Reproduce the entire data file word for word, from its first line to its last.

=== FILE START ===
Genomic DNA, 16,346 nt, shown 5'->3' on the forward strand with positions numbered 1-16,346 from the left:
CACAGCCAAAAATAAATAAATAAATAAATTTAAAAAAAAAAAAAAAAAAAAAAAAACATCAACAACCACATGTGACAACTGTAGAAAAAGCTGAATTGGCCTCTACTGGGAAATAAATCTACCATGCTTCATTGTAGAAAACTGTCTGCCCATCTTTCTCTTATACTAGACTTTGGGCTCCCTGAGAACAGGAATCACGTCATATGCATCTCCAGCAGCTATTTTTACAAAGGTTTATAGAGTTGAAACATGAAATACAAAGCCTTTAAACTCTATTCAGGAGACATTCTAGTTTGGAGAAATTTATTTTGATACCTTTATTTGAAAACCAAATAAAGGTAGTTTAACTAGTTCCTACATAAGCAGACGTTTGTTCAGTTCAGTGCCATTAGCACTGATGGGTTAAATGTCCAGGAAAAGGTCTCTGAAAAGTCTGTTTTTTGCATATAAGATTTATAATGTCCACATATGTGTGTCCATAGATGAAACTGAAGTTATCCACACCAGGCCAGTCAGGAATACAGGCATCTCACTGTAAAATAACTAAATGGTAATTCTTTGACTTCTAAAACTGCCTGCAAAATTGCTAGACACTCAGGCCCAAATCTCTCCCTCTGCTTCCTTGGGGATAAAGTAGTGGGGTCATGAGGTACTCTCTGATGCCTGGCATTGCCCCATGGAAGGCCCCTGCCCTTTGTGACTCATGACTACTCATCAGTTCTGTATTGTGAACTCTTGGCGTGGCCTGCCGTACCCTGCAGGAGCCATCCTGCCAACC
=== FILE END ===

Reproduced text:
Genomic DNA, 16,346 nt, shown 5'->3' on the forward strand with positions numbered 1-16,346 from the left:
CACAGCCAAAAATAAATAAATAAATAAATTTAAAAAAAAAAAAAAAAAAAAAAAAACATCAACAACCACATGTGACAACTGTAGAAAAAGCTGAATTGGCCTCTACTGGGAAATAAATCTACCATGCTTCATTGTAGAAAACTGTCTGCCCATCTTTCTCTTATACTAGACTTTGGGCTCCCTGAGAACAGGAATCACGTCATATGCATCTCCAGCAGCTATTTTTACAAAGGTTTATAGAGTTGAAACATGAAATACAAAGCCTTTAAACTCTATTCAGGAGACATTCTAGTTTGGAGAAATTTATTTTGATACCTTTATTTGAAAACCAAATAAAGGTAGTTTAACTAGTTCCTACATAAGCAGACGTTTGTTCAGTTCAGTGCCATTAGCACTGATGGGTTAAATGTCCAGGAAAAGGTCTCTGAAAAGTCTGTTTTTTGCATATAAGATTTATAATGTCCACATATGTGTGTCCATAGATGAAACTGAAGTTATCCACACCAGGCCAGTCAGGAATACAGGCATCTCACTGTAAAATAACTAAATGGTAATTCTTTGACTTCTAAAACTGCCTGCAAAATTGCTAGACACTCAGGCCCAAATCTCTCCCTCTGCTTCCTTGGGGATAAAGTAGTGGGGTCATGAGGTACTCTCTGATGCCTGGCATTGCCCCATGGAAGGCCCCTGCCCTTTGTGACTCATGACTACTCATCAGTTCTGTATTGTGAACTCTTGGCGTGGCCTGCCGTACCCTGCAGGAGCCATCCTGCCAACC